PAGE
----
'Why annex just Ma'ale Adumim?'

As proposal to annex Maaleh Adumim gains momentum, Land of Israel activists push for broader move.

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David Rosenberg,

Hearing on Maaleh Adumim annexation
Hearing on Maaleh Adumim annexation
Hezki Baruch

As a proposal to extend Israeli sovereignty to the city of Maaleh Adumim, just east of Jerusalem, gains traction, some Yesha activists are pushing for a broader annexation plan, one which would include the gradual annexation of all of Judea and Samaria.

The Movement for Israel’s Tomorrow, better known as the Women in Green, praised the efforts towards annexing Maaleh Adumim, the third largest Israeli city in Judea and Samaria, but warned legislators against the idea of partial sovereignty in the heartland of the historic Jewish homeland.

The organization “congratulates the [Knesset’s] Land of Israel Lobby and along with it government Ministers and Members of Knesset promoting the implementation of Israeli law and sovereignty in Maaleh Adumim, but along with this warns against being satisfied with a partial vision of sovereignty,” a statement released by Women in Green read.

Founded in 1993 in response to the Oslo Accords, the ‘Women in Green’ movement advocates Israeli sovereignty over all of Judea and Samaria, and works to raise awareness on illegal construction by Palestinian Authority residents on state land.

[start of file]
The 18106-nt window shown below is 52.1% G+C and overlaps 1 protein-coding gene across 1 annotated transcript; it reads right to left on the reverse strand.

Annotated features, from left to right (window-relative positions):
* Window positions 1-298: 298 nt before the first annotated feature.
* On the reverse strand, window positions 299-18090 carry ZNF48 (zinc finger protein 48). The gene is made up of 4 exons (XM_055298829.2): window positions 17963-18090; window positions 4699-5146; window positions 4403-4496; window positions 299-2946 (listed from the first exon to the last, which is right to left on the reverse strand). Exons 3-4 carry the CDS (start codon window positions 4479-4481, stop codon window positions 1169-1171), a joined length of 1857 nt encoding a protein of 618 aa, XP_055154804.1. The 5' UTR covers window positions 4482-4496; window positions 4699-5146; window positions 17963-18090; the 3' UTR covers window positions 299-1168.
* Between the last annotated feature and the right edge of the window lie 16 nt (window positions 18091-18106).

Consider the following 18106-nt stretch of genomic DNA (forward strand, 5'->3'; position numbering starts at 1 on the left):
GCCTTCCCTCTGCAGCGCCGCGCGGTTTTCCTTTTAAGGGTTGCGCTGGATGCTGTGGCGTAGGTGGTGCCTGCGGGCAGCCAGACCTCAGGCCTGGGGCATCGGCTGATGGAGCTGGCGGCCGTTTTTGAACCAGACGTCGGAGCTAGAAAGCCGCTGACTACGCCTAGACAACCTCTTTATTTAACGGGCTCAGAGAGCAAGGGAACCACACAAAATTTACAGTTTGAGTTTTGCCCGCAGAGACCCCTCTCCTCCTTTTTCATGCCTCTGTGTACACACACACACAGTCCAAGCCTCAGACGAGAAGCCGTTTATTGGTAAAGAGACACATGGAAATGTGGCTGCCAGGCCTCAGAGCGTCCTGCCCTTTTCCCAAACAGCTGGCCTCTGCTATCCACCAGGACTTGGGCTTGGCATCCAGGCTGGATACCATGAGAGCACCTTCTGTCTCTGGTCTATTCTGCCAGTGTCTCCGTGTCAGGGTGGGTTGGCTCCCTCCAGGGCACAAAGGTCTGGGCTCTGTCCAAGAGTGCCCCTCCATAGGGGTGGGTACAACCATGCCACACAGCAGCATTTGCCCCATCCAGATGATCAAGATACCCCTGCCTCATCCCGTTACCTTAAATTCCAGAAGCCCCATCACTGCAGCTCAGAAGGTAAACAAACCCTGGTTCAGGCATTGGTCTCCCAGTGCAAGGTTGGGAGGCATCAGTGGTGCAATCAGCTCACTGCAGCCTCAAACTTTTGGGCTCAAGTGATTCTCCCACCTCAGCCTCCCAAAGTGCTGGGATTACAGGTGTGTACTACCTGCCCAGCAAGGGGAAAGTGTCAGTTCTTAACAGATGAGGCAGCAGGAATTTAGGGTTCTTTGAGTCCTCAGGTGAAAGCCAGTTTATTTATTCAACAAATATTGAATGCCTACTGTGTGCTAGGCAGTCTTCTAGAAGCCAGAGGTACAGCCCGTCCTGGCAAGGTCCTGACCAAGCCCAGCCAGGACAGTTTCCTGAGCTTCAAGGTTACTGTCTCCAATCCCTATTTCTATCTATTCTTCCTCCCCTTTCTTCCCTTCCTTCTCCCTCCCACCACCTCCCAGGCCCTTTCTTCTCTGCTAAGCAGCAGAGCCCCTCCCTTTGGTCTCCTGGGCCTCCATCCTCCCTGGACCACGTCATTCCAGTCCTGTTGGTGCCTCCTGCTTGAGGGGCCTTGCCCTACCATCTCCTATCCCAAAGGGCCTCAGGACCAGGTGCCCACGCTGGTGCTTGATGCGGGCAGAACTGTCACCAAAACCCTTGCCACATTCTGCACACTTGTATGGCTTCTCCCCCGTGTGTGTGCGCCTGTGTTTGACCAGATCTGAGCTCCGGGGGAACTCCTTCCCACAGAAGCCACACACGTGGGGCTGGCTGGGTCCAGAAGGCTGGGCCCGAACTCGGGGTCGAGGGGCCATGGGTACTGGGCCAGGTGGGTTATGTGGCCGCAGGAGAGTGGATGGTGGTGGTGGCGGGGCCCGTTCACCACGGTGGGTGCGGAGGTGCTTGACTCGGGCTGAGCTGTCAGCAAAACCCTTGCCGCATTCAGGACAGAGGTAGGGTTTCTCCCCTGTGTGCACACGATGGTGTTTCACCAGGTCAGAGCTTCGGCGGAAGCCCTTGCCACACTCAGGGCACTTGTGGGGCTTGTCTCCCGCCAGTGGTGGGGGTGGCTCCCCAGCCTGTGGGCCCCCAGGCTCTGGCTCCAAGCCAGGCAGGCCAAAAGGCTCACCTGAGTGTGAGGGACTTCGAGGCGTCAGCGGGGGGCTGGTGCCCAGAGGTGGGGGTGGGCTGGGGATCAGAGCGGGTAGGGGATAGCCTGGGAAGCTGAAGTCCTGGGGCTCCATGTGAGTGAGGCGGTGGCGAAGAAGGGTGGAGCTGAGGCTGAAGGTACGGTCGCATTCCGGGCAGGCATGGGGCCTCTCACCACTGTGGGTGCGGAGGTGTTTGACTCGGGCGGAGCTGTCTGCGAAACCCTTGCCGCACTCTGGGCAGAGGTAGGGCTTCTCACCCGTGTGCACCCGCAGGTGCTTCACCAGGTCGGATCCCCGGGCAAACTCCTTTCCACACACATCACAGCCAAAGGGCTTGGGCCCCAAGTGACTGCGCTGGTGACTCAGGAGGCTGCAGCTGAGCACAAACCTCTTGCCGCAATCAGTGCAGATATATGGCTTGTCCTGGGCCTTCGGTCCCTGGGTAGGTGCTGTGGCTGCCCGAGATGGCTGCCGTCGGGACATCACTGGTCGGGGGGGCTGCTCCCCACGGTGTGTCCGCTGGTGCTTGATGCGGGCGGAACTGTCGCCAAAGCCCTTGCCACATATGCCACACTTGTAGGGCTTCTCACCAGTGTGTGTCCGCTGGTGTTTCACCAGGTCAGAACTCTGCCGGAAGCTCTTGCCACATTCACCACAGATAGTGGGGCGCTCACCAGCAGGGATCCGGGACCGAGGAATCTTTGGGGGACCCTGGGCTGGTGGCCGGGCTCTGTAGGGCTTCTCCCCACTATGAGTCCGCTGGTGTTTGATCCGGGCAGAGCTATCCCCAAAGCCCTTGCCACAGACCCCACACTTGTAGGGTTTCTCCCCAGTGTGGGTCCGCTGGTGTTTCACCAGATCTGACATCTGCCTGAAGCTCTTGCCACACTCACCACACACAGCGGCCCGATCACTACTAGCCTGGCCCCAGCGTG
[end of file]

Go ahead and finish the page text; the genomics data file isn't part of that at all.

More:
“Let us not be satisfied with partial… sovereignty,” wrote Women in Green leaders Yehudit Katsover and Nadia Matar. Narrow applications of Israeli sovereignty would, they warn, “make us lose sight of the living and breathing connection between the people of Israel and all of the areas of its land, a connection of which sovereignty is an essential and required part.”

“[W]e haven’t forgotten Hevron, Shechem, or Jericho. All of these are the cradle of the birth of the Jewish people, and a foundation of the right of the Jewish people to its land. Our path leads to sovereignty over all parts of our land.

“Consensus is not the determining factor of our borders, but rather the historical right of the Jewish people to its land, a right that is an obligation to inherit the land and to settle on it; we do not have a right to give away any part of it at all.”








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